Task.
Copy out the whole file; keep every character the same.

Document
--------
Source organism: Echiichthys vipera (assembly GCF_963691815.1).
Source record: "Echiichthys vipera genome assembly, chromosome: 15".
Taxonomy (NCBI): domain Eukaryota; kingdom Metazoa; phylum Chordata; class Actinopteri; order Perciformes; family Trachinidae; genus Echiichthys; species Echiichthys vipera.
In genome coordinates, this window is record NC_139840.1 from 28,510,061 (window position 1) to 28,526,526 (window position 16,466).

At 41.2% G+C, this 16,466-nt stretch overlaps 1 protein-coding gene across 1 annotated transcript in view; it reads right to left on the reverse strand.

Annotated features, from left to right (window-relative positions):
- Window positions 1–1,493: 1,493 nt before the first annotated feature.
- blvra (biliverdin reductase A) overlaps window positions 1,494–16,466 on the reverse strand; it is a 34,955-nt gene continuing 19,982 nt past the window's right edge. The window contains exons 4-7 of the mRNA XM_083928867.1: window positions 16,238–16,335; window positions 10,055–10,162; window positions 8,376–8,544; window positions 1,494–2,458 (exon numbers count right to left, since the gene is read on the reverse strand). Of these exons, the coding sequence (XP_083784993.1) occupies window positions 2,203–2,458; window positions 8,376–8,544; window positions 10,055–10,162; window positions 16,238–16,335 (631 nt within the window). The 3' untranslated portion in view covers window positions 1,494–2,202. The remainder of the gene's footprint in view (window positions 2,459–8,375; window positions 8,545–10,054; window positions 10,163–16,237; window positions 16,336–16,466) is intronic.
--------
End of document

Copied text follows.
Source organism: Echiichthys vipera (assembly GCF_963691815.1).
Source record: "Echiichthys vipera genome assembly, chromosome: 15".
Taxonomy (NCBI): domain Eukaryota; kingdom Metazoa; phylum Chordata; class Actinopteri; order Perciformes; family Trachinidae; genus Echiichthys; species Echiichthys vipera.
In genome coordinates, this window is record NC_139840.1 from 28,510,061 (window position 1) to 28,526,526 (window position 16,466).

At 41.2% G+C, this 16,466-nt stretch overlaps 1 protein-coding gene across 1 annotated transcript in view; it reads right to left on the reverse strand.

Annotated features, from left to right (window-relative positions):
- Window positions 1–1,493: 1,493 nt before the first annotated feature.
- blvra (biliverdin reductase A) overlaps window positions 1,494–16,466 on the reverse strand; it is a 34,955-nt gene continuing 19,982 nt past the window's right edge. The window contains exons 4-7 of the mRNA XM_083928867.1: window positions 16,238–16,335; window positions 10,055–10,162; window positions 8,376–8,544; window positions 1,494–2,458 (exon numbers count right to left, since the gene is read on the reverse strand). Of these exons, the coding sequence (XP_083784993.1) occupies window positions 2,203–2,458; window positions 8,376–8,544; window positions 10,055–10,162; window positions 16,238–16,335 (631 nt within the window). The 3' untranslated portion in view covers window positions 1,494–2,202. The remainder of the gene's footprint in view (window positions 2,459–8,375; window positions 8,545–10,054; window positions 10,163–16,237; window positions 16,336–16,466) is intronic.